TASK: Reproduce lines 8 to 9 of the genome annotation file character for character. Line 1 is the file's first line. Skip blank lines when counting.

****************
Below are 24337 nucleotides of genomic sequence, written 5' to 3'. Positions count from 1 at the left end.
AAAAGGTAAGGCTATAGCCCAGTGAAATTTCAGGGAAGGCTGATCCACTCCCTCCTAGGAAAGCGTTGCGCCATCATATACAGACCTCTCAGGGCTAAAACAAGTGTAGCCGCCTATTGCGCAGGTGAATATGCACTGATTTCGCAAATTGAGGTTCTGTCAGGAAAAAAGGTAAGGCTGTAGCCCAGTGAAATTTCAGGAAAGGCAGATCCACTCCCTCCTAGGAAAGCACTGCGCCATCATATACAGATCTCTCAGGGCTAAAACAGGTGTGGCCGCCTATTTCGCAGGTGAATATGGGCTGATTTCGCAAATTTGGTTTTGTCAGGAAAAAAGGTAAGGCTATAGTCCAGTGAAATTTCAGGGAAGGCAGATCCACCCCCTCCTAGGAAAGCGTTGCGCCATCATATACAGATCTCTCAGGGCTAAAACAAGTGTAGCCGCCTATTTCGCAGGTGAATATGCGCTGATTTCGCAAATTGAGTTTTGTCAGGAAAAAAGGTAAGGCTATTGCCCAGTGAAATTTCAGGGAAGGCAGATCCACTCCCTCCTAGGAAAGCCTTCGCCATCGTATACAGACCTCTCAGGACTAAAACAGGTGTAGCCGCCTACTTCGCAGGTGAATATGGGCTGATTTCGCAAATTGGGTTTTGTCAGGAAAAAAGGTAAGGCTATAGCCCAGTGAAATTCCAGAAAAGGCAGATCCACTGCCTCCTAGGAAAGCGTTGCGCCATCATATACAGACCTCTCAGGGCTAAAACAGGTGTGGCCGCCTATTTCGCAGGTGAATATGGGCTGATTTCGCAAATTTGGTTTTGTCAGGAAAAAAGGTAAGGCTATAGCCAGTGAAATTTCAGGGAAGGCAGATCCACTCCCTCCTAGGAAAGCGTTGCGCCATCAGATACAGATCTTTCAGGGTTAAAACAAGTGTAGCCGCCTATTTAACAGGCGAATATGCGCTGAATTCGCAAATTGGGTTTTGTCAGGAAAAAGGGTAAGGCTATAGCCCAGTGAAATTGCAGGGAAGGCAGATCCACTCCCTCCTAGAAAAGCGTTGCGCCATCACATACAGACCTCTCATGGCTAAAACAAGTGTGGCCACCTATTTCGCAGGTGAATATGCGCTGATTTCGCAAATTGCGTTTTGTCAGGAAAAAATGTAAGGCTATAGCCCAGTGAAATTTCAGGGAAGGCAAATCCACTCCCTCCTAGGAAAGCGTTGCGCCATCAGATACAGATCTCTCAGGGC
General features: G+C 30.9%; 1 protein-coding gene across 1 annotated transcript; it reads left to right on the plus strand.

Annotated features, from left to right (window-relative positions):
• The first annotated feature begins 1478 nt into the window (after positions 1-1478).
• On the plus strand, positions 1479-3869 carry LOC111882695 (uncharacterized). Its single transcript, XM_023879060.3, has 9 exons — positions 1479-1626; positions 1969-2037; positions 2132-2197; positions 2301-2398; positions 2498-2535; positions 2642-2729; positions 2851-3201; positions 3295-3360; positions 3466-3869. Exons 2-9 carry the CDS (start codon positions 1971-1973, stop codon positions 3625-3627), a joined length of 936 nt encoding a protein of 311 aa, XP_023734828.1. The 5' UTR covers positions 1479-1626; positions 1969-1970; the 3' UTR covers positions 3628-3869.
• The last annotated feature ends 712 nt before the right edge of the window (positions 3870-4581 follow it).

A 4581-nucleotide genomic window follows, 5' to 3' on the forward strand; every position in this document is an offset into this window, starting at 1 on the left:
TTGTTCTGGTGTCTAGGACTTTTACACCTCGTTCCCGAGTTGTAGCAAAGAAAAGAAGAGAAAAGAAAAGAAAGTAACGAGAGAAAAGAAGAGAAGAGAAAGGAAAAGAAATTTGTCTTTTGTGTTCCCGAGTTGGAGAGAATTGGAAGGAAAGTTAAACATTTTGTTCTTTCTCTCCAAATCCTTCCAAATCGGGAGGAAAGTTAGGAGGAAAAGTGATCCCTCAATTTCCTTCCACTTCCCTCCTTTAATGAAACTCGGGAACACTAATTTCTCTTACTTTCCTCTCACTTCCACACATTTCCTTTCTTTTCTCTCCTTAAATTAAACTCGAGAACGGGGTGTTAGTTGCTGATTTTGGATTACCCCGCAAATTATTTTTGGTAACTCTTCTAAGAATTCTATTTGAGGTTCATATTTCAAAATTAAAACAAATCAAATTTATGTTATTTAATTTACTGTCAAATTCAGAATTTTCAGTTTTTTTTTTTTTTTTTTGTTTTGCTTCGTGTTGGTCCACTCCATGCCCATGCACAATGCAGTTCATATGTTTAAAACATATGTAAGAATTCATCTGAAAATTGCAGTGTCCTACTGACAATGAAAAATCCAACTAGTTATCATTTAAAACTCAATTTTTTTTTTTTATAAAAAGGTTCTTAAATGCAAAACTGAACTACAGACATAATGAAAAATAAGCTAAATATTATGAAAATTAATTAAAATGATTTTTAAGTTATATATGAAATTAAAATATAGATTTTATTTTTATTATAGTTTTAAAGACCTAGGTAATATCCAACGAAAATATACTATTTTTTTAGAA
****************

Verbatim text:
A 4581-nucleotide genomic window follows, 5' to 3' on the forward strand; every position in this document is an offset into this window, starting at 1 on the left:
TTGTTCTGGTGTCTAGGACTTTTACACCTCGTTCCCGAGTTGTAGCAAAGAAAAGAAGAGAAAAGAAAAGAAAGTAACGAGAGAAAAGAAGAGAAGAGAAAGGAAAAGAAATTTGTCTTTTGTGTTCCCGAGTTGGAGAGAATTGGAAGGAAAGTTAAACATTTTGTTCTTTCTCTCCAAATCCTTCCAAATCGGGAGGAAAGTTAGGAGGAAAAGTGATCCCTCAATTTCCTTCCACTTCCCTCCTTTAATGAAACTCGGGAACACTAATTTCTCTTACTTTCCTCTCACTTCCACACATTTCCTTTCTTTTCTCTCCTTAAATTAAACTCGAGAACGGGGTGTTAGTTGCTGATTTTGGATTACCCCGCAAATTATTTTTGGTAACTCTTCTAAGAATTCTATTTGAGGTTCATATTTCAAAATTAAAACAAATCAAATTTATGTTATTTAATTTACTGTCAAATTCAGAATTTTCAGTTTTTTTTTTTTTTTTTTGTTTTGCTTCGTGTTGGTCCACTCCATGCCCATGCACAATGCAGTTCATATGTTTAAAACATATGTAAGAATTCATCTGAAAATTGCAGTGTCCTACTGACAATGAAAAATCCAACTAGTTATCATTTAAAACTCAATTTTTTTTTTTTATAAAAAGGTTCTTAAATGCAAAACTGAACTACAGACATAATGAAAAATAAGCTAAATATTATGAAAATTAATTAAAATGATTTTTAAGTTATATATGAAATTAAAATATAGATTTTATTTTTATTATAGTTTTAAAGACCTAGGTAATATCCAACGAAAATATACTATTTTTTTAGAA